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Is it my monitor or my technique ?

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  #11  
Old 12-11-2011, 02:00 PM
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Re: Is it my monitor or my technique ?

Interesting topic, and I've been in this situation myself. I believe John's mind-eye/ perceptual issues are real and are intruiging.

I want to point out however, regardless of the cause of the harsh transition on Buso's display ( or in Buso's eye-mind interoperation), IF the transition appears smooth on at least one device, then that is not an optical illusion or display issue, its real, that transition IS smooth

If I'm wrong, please let me know.
--Shift Studio.

Last edited by shift studio; 12-11-2011 at 02:35 PM.
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  #12  
Old 12-11-2011, 02:54 PM
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Re: Is it my monitor or my technique ?

shift studio I would not presume to say that you are wrong about viewing device differences however it could also be argued that if one device the transition appears smooth then that device could be incorrect and the others correct, but how can you tell?

My gut feeling is that this is as John said an optical illusion (similar in a way to the illusion one gets when sharpening - but on a larger scale).

I still feel that one of the problems here is too light a shadow and too large a blur. If you look at my attachment and wait a few seconds you can see just how large the blur is (applied curves to highlight). It is also quite noticeable the edge effect of the blur that is not as noticeable on the normal image but IMO still there and causing issues. Of course this might just be artefacting due to image size restrictions

As the gif quality poor have posted another image to compare
Attached Images
File Type: gif ShadowBlur.gif (98.5 KB, 10 views)
File Type: jpg ShadowBlur2.jpg (96.6 KB, 14 views)

Last edited by Tony W; 12-11-2011 at 03:05 PM. Reason: added image
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Old 12-11-2011, 03:12 PM
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Re: Is it my monitor or my technique ?

Quote:
Originally Posted by Tony W View Post
shift studio I would not presume to say that you are wrong about viewing device differences however it could also be argued that if one device the transition appears smooth then that device could be incorrect and the others correct, but how can you tell?
I don't have any documented proof, just in my experience - in instances like this, displays tend towards 'dropping' off the near whites creating an abrupt line and not the reverse. i.e. the don't take a harsh transition and smooth it out...

yes, the OP's illustrated shadow is not dark enough, it should be crisper, it should have grain/noise matching the photographic element...

--shift studio.
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Old 12-11-2011, 06:53 PM
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Re: Is it my monitor or my technique ?

Quote:
Originally Posted by shift studio View Post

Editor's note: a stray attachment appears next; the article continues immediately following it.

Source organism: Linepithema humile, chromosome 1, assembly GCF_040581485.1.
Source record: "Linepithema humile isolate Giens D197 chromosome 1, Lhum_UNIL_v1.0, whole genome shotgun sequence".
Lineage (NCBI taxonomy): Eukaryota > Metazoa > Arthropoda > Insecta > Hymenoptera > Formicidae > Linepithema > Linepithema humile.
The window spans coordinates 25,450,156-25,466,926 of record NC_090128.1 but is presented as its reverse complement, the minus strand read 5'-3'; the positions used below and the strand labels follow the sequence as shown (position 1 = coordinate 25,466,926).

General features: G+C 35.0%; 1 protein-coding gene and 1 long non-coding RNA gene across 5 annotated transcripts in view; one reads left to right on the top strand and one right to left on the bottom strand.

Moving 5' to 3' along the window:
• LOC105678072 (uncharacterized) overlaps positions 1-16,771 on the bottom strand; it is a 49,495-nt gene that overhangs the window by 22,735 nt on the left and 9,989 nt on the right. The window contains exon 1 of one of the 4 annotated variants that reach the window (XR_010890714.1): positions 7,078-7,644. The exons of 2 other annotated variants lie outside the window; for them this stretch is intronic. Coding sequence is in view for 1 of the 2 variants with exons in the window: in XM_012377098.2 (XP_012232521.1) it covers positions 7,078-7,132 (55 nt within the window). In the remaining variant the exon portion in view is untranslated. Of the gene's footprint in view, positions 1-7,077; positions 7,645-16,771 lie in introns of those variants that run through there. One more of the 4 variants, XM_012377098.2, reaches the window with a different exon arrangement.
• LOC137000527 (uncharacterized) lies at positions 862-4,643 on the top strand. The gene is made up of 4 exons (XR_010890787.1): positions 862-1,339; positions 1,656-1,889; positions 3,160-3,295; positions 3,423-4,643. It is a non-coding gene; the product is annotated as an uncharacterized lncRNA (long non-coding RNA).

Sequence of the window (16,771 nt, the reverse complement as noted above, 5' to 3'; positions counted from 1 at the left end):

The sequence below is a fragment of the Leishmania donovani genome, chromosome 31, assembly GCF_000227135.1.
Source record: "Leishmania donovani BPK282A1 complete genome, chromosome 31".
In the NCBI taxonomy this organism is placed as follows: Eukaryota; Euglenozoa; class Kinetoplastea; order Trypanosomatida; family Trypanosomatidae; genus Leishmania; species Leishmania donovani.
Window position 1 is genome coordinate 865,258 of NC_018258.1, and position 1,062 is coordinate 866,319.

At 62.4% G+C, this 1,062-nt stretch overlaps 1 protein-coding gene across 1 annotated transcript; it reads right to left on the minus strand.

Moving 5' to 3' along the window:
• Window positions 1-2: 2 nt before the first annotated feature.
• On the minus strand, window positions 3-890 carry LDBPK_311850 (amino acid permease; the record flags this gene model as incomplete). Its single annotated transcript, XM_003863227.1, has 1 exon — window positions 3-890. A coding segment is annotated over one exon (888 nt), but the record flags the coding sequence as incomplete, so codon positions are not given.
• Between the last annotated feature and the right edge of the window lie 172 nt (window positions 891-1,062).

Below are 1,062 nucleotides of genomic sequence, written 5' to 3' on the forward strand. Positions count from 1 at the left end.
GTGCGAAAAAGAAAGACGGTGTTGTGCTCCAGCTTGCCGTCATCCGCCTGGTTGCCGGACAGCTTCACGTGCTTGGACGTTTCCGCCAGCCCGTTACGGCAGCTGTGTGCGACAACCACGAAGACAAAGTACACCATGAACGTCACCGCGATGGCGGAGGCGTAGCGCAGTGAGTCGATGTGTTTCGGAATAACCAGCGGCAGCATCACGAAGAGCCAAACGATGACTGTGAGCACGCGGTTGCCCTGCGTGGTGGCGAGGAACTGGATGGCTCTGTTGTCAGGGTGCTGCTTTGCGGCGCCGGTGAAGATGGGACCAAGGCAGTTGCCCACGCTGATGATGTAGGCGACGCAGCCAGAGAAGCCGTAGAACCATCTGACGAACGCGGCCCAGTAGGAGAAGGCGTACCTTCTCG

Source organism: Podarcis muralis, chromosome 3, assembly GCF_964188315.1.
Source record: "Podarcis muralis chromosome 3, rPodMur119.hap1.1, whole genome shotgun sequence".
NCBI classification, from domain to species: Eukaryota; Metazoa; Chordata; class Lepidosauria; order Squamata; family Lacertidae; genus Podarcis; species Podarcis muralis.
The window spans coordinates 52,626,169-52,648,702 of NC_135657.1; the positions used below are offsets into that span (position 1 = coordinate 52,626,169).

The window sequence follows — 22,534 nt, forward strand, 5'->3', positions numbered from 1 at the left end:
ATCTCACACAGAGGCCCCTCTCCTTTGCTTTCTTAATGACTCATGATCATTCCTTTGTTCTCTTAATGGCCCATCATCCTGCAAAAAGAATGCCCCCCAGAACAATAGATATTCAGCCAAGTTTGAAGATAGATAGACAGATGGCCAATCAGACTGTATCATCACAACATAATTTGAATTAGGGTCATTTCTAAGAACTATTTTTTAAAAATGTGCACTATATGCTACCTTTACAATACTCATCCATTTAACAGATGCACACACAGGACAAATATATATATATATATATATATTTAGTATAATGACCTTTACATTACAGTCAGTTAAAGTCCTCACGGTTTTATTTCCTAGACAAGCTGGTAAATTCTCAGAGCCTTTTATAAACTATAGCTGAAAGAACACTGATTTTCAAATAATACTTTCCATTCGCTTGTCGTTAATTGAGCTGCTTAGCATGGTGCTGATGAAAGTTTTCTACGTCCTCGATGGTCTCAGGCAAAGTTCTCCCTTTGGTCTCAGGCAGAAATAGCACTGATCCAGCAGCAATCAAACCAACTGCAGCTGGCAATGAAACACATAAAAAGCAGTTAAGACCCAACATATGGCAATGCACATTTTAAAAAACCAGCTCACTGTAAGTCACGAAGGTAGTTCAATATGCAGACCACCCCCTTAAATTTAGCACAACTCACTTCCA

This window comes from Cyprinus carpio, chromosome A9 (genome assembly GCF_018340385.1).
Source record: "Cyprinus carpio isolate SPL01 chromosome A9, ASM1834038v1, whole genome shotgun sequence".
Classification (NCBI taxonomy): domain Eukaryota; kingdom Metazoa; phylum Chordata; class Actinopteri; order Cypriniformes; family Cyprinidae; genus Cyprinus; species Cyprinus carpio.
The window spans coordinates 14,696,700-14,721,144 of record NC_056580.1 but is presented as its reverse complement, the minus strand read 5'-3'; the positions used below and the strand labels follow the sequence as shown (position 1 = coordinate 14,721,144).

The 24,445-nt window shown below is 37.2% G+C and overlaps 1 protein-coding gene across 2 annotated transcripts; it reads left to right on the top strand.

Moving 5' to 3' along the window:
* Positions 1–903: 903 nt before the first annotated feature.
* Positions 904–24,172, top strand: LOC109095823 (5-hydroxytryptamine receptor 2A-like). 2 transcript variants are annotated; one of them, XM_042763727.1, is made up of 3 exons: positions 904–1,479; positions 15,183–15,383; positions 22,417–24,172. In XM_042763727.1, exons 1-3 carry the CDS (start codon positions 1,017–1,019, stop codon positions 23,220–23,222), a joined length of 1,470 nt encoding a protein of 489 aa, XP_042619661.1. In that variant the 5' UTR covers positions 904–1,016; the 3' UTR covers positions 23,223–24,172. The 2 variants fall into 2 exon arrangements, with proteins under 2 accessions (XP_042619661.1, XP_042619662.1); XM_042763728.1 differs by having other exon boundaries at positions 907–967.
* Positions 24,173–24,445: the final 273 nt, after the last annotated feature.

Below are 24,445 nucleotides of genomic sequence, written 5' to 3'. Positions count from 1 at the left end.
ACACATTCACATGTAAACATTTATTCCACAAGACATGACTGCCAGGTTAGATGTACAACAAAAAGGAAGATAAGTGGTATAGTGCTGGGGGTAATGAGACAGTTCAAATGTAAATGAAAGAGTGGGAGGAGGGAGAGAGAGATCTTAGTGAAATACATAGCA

IF the transition appears smooth on at least one device, then that is not an optical illusion or display issue, its real, that transition IS smooth

If I'm wrong, please let me know.
--Shift Studio.
That is a good question and I do not know the answer. For any image in question I would view it at 100% to make sure there are no anomalies and also at the approximate print size on the screen. If it doesn't look like a problem I wouldn't worry about it.

Your question about if it looks good on the screen (at least one screen) are you good to go. Not sure. That might work for gradients. The trick that I have seen to not have this issue is to have a smooth tail on the gradient. The eye is good at seeing edges which from a math standpoint is the rate of change of the gradient. If the gradient has a sudden change (e.g. black to white gradient right into a white field) then the illusions will be there. Using gradients set with the control at a high level of smoothness helps and also as others already suggested adding a blur seems to make a big difference.

However, if you are asking "can I make adjustments on my calibrated monitor and it looks good then I am good to go?" I would say most of the time yes. In some cases possibly not. Here is an example leveraged from the CornSweet Illusion to demonstrate. The top half of the image shown below is the same as what I had in a previous posted. Both the left side and the right side have a gray level of 212 through it does not appear that way. In the lower half, I added a Levels Adjustment Layer and masked it to adjust the left side. I shifted the white point down until I thought I had a visual grayscale match. This was when the white point was brought down to 226 or 10% down from the peak. Note that once I thought I had a visual match, the gray value was 188 of the left and 212 on the right.

So even when visually matching with your eyes, the actual luminosity is different. I wonder if this matters though. Would the average person see the same thing anyways? This may make a difference in the Radiology field in making a diagnosis, yet in the photography field it may be just a curiosity with no real consequence.

Screen shot 2011-12-11 at 5.15.23 PM.png

I am attaching a PNG file of the original CornSweet image if you want to try this yourself.

CornSweetSFW.png

Continued comments welcome of course.
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